May 8, 2021

"[A]ll the job gains in April went to men. The number of women employed or looking for work fell by 64,000...."

I see, reading several paragraphs into "It’s not a ‘labor shortage.’ It’s a great reassessment of work in America. Hiring was much weaker than expected in April. Wall Street thinks it’s a blip, but there could be much deeper rethinking of what jobs are needed and what workers want to do on a daily basis" (WaPo).

The author of the analysis, Heather Long, presumes the difference is attributable to "child-care issues." But that goes counter to the notion that we've got "a great reassessment of work." Maybe the idea is that if we get the schools open and functioning once again as our childcare centers, then the difference between men and women will go away, and we'll be left with a gender-neutral problem — the great reassessment of work.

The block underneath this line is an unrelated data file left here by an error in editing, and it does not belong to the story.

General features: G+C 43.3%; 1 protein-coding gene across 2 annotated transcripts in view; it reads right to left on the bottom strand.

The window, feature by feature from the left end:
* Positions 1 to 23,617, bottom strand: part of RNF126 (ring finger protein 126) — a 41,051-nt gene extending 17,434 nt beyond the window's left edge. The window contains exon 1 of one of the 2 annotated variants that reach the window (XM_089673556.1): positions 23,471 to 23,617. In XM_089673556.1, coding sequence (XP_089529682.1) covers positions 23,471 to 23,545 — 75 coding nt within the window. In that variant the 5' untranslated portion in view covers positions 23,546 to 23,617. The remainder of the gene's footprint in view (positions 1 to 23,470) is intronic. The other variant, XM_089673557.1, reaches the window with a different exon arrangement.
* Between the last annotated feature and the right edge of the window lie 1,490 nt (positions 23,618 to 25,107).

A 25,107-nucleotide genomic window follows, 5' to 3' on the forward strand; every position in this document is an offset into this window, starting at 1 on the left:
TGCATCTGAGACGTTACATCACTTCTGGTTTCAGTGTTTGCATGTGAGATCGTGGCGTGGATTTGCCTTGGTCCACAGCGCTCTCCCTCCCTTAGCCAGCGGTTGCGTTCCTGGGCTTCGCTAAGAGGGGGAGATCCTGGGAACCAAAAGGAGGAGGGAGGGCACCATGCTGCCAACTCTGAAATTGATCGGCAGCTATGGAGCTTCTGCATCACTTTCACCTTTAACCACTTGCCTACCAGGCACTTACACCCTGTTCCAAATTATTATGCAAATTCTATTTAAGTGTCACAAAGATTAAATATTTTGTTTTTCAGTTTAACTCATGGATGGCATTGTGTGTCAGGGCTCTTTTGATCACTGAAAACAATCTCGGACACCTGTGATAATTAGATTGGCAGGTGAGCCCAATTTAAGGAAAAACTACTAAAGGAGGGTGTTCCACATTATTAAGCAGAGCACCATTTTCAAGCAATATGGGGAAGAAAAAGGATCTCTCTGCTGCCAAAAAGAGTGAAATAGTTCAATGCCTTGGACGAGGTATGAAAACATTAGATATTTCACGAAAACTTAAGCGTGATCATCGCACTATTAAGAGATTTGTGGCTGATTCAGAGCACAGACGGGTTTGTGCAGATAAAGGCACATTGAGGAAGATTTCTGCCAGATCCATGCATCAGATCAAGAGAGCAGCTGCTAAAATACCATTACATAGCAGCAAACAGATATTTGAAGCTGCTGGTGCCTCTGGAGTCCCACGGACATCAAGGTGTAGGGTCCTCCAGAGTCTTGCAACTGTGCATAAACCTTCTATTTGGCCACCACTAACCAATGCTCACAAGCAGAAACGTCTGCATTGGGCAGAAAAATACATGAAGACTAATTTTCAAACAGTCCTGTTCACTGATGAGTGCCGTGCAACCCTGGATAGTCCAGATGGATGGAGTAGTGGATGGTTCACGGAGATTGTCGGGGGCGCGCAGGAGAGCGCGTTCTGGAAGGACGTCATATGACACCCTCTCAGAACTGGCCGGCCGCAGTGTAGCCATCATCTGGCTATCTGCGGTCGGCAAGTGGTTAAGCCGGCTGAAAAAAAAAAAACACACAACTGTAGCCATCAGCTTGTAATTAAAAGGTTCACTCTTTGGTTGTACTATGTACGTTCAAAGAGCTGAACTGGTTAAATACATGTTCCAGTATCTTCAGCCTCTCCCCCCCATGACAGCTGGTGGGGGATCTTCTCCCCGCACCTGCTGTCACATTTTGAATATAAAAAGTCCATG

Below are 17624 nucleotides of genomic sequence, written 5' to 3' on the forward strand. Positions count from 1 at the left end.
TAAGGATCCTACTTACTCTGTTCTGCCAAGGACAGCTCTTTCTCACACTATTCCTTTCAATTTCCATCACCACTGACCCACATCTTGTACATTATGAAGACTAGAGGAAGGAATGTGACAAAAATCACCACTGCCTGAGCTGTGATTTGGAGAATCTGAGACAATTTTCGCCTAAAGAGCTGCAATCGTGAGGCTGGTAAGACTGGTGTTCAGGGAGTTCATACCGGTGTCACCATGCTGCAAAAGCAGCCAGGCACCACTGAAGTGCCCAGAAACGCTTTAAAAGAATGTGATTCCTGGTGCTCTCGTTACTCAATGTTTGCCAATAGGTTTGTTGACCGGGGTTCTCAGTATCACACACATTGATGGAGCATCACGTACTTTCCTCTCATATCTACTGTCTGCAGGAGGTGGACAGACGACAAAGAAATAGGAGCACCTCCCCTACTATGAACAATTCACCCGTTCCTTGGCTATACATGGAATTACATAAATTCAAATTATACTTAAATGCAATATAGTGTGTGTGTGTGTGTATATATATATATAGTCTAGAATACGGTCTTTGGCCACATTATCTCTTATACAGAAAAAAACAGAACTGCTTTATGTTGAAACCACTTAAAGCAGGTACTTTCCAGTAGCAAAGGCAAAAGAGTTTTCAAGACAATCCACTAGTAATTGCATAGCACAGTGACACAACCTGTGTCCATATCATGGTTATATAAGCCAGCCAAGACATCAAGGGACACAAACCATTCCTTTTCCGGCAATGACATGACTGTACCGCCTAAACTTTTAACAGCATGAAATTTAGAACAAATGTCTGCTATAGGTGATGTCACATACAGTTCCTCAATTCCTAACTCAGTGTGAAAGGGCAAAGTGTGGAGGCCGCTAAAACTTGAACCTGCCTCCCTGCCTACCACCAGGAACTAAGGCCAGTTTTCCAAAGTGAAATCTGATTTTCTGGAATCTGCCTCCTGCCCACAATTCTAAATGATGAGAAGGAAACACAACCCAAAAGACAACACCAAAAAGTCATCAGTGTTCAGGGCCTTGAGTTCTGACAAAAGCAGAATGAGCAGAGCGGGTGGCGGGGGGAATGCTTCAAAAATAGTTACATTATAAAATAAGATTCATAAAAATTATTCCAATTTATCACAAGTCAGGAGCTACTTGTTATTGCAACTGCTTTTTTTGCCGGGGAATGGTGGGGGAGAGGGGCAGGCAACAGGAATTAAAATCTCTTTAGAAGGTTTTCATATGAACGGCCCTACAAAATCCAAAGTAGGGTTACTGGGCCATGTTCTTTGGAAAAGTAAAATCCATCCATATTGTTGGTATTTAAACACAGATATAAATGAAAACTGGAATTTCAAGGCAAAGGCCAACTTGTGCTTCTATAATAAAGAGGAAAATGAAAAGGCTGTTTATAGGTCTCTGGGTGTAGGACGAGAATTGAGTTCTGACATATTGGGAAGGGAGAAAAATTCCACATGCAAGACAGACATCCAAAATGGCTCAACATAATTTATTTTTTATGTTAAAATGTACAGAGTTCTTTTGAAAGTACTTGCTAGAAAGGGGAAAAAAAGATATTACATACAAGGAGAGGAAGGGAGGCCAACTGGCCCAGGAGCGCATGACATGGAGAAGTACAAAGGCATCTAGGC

But what is the great reassessment of work?

The coronavirus outbreak has had a dramatic psychological effect on workers, and people are reassessing what they want to do and how they want to work, whether in an office, at home or some hybrid combination.

A Pew Research Center survey this year found that 66 percent of the unemployed had “seriously considered” changing their field of work, a far greater percentage than during the Great Recession. People who used to work in restaurants or travel are finding higher-paying jobs in warehouses or real estate, for example. Or they want to a job that is more stable and less likely to be exposed to the coronavirus — or any other deadly virus down the road. Consider that grocery stores shed over 49,000 workers in April and nursing care facilities lost nearly 20,000.

Economists describe this phenomenon as reallocation friction, the idea that the types of jobs in the economy are changing and workers are taking awhile to figure out what new jobs they want — or what skills they need for different roles.... In some cases, the problem is a mismatch in skills....

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